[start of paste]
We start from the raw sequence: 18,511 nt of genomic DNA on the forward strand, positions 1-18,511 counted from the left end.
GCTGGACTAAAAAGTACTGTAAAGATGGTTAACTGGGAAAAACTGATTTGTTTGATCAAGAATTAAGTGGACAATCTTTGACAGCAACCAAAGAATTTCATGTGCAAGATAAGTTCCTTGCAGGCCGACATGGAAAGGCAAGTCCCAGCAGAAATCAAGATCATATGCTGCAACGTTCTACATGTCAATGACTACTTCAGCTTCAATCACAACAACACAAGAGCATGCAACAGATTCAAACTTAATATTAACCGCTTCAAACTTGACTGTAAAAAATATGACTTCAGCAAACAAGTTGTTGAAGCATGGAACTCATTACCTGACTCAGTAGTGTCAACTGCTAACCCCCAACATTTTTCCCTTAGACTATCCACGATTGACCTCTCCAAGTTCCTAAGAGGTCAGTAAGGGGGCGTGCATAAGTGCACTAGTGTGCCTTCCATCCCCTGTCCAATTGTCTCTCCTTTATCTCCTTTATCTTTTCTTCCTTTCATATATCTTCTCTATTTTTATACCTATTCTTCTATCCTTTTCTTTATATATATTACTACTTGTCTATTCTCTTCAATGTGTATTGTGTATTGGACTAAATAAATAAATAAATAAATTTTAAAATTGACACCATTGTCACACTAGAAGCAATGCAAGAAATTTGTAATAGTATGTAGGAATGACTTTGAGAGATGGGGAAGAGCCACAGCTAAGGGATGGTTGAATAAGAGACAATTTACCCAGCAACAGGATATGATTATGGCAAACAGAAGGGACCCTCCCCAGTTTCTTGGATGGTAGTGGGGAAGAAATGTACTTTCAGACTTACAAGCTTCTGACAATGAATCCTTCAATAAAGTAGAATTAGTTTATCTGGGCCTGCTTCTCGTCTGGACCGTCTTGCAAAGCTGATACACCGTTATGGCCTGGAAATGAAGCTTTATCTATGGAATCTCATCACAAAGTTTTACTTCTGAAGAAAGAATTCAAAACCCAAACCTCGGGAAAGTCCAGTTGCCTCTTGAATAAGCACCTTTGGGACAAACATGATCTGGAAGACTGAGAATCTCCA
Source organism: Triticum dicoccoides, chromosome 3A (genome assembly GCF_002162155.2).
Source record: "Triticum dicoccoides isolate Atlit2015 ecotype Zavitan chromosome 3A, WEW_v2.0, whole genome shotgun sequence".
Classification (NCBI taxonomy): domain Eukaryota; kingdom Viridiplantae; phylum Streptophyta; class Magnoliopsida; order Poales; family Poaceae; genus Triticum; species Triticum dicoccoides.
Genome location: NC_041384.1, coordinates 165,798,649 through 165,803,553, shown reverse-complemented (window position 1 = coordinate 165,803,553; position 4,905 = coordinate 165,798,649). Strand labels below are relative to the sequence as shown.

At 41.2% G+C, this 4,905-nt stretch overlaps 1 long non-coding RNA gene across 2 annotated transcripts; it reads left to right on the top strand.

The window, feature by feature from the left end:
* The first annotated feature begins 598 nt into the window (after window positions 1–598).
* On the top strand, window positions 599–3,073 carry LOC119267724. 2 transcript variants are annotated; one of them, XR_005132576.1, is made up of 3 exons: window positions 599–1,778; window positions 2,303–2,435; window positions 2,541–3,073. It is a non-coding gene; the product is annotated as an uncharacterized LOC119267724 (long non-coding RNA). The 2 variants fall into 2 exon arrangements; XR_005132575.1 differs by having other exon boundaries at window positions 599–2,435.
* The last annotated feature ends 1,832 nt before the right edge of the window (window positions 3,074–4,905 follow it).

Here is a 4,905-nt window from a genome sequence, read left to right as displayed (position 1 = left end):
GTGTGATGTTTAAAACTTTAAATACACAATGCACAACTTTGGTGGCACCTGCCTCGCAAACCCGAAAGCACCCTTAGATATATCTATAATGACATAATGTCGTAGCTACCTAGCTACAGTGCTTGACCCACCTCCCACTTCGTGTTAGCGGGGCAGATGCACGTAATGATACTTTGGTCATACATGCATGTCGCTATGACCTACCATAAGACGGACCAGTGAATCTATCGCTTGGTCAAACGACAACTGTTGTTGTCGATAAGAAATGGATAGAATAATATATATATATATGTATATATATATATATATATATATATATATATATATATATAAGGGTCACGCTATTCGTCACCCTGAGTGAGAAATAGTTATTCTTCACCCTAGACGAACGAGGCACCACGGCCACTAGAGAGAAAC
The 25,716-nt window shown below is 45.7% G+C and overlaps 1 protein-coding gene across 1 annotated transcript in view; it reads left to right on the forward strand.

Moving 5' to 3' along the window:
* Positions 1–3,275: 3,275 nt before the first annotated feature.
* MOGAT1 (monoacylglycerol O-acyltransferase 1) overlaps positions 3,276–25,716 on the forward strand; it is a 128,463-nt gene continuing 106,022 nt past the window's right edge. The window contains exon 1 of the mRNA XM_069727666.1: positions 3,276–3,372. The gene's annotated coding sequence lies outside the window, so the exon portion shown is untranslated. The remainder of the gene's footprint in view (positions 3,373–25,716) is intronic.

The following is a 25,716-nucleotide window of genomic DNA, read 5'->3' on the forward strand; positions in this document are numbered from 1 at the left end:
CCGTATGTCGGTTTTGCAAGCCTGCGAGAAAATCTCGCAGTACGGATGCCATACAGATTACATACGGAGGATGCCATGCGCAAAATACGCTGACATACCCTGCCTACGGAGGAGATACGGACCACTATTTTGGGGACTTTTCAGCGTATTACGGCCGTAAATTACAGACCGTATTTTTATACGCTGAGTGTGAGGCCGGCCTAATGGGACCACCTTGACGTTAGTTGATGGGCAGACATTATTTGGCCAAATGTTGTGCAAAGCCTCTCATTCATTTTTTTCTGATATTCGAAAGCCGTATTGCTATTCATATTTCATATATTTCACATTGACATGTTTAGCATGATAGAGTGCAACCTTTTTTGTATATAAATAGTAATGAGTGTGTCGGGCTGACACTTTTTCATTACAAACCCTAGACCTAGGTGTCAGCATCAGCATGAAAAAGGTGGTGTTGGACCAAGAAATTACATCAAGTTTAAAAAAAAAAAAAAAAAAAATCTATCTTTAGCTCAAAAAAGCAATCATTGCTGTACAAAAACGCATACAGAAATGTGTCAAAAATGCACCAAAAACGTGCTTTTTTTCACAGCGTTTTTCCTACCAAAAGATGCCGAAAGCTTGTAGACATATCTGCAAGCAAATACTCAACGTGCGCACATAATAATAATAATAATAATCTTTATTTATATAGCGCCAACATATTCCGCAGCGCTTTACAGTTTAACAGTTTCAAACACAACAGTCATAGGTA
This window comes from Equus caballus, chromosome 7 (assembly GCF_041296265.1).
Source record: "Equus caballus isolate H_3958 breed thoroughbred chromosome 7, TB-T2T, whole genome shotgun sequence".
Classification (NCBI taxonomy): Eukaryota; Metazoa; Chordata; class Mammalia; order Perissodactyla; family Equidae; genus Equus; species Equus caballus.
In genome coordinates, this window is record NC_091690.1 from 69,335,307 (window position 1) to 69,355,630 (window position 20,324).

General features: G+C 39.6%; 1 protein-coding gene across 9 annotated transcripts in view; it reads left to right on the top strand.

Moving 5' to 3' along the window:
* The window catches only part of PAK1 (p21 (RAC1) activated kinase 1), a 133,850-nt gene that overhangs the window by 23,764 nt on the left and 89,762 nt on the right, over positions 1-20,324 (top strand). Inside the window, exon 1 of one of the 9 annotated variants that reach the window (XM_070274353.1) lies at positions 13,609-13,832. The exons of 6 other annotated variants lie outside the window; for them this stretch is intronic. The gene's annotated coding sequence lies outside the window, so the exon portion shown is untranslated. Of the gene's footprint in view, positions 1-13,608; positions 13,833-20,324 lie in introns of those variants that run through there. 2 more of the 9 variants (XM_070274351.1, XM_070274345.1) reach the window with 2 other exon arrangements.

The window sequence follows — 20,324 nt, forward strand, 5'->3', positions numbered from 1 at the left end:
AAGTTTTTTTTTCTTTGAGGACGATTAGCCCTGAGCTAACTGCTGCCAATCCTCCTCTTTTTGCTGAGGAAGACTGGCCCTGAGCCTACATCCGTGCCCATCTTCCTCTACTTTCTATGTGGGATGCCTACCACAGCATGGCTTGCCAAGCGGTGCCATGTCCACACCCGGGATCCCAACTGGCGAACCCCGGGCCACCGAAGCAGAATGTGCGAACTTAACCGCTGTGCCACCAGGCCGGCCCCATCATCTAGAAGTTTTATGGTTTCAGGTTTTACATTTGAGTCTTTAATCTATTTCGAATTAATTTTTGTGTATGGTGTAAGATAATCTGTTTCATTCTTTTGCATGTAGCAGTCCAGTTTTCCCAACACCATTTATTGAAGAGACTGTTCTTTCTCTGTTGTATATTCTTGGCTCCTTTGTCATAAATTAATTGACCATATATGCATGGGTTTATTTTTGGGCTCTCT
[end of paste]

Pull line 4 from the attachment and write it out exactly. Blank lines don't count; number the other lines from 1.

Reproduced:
Source record: "Triticum dicoccoides isolate Atlit2015 ecotype Zavitan chromosome 3A, WEW_v2.0, whole genome shotgun sequence".